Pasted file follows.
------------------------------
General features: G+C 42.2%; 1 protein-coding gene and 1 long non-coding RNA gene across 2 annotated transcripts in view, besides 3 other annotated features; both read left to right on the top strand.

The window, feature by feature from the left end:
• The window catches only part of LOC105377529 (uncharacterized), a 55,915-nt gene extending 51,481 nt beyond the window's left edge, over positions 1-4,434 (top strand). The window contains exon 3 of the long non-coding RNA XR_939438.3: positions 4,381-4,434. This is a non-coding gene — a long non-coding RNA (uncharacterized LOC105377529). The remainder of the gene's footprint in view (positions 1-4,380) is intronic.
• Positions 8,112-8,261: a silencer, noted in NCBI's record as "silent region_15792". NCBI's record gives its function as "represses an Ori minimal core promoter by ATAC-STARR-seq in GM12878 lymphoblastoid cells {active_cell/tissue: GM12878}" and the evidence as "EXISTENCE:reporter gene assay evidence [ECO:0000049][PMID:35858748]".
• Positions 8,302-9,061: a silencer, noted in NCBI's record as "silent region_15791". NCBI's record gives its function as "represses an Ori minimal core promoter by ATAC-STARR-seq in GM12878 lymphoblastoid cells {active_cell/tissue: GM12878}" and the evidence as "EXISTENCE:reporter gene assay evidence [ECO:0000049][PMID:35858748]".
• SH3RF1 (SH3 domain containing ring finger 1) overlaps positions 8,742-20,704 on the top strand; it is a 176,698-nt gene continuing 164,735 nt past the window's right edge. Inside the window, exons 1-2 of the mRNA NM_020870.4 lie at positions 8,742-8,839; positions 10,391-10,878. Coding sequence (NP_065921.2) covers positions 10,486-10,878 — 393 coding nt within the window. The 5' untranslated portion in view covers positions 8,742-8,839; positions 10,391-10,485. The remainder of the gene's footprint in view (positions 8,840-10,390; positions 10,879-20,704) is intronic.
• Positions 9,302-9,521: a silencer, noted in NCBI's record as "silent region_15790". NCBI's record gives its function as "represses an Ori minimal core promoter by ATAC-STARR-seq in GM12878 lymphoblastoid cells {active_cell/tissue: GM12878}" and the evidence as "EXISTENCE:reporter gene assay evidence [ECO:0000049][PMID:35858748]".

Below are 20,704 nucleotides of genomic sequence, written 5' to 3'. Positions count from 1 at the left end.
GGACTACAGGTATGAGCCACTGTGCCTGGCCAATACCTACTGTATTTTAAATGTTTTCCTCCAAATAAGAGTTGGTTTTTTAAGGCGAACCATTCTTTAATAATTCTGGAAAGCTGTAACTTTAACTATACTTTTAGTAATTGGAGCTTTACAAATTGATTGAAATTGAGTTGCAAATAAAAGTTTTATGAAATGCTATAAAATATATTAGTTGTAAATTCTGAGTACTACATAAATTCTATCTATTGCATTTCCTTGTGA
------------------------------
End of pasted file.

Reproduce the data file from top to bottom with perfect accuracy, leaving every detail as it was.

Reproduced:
General features: G+C 42.2%; 1 protein-coding gene and 1 long non-coding RNA gene across 2 annotated transcripts in view, besides 3 other annotated features; both read left to right on the top strand.

The window, feature by feature from the left end:
• The window catches only part of LOC105377529 (uncharacterized), a 55,915-nt gene extending 51,481 nt beyond the window's left edge, over positions 1-4,434 (top strand). The window contains exon 3 of the long non-coding RNA XR_939438.3: positions 4,381-4,434. This is a non-coding gene — a long non-coding RNA (uncharacterized LOC105377529). The remainder of the gene's footprint in view (positions 1-4,380) is intronic.
• Positions 8,112-8,261: a silencer, noted in NCBI's record as "silent region_15792". NCBI's record gives its function as "represses an Ori minimal core promoter by ATAC-STARR-seq in GM12878 lymphoblastoid cells {active_cell/tissue: GM12878}" and the evidence as "EXISTENCE:reporter gene assay evidence [ECO:0000049][PMID:35858748]".
• Positions 8,302-9,061: a silencer, noted in NCBI's record as "silent region_15791". NCBI's record gives its function as "represses an Ori minimal core promoter by ATAC-STARR-seq in GM12878 lymphoblastoid cells {active_cell/tissue: GM12878}" and the evidence as "EXISTENCE:reporter gene assay evidence [ECO:0000049][PMID:35858748]".
• SH3RF1 (SH3 domain containing ring finger 1) overlaps positions 8,742-20,704 on the top strand; it is a 176,698-nt gene continuing 164,735 nt past the window's right edge. Inside the window, exons 1-2 of the mRNA NM_020870.4 lie at positions 8,742-8,839; positions 10,391-10,878. Coding sequence (NP_065921.2) covers positions 10,486-10,878 — 393 coding nt within the window. The 5' untranslated portion in view covers positions 8,742-8,839; positions 10,391-10,485. The remainder of the gene's footprint in view (positions 8,840-10,390; positions 10,879-20,704) is intronic.
• Positions 9,302-9,521: a silencer, noted in NCBI's record as "silent region_15790". NCBI's record gives its function as "represses an Ori minimal core promoter by ATAC-STARR-seq in GM12878 lymphoblastoid cells {active_cell/tissue: GM12878}" and the evidence as "EXISTENCE:reporter gene assay evidence [ECO:0000049][PMID:35858748]".

Below are 20,704 nucleotides of genomic sequence, written 5' to 3'. Positions count from 1 at the left end.
GGACTACAGGTATGAGCCACTGTGCCTGGCCAATACCTACTGTATTTTAAATGTTTTCCTCCAAATAAGAGTTGGTTTTTTAAGGCGAACCATTCTTTAATAATTCTGGAAAGCTGTAACTTTAACTATACTTTTAGTAATTGGAGCTTTACAAATTGATTGAAATTGAGTTGCAAATAAAAGTTTTATGAAATGCTATAAAATATATTAGTTGTAAATTCTGAGTACTACATAAATTCTATCTATTGCATTTCCTTGTGA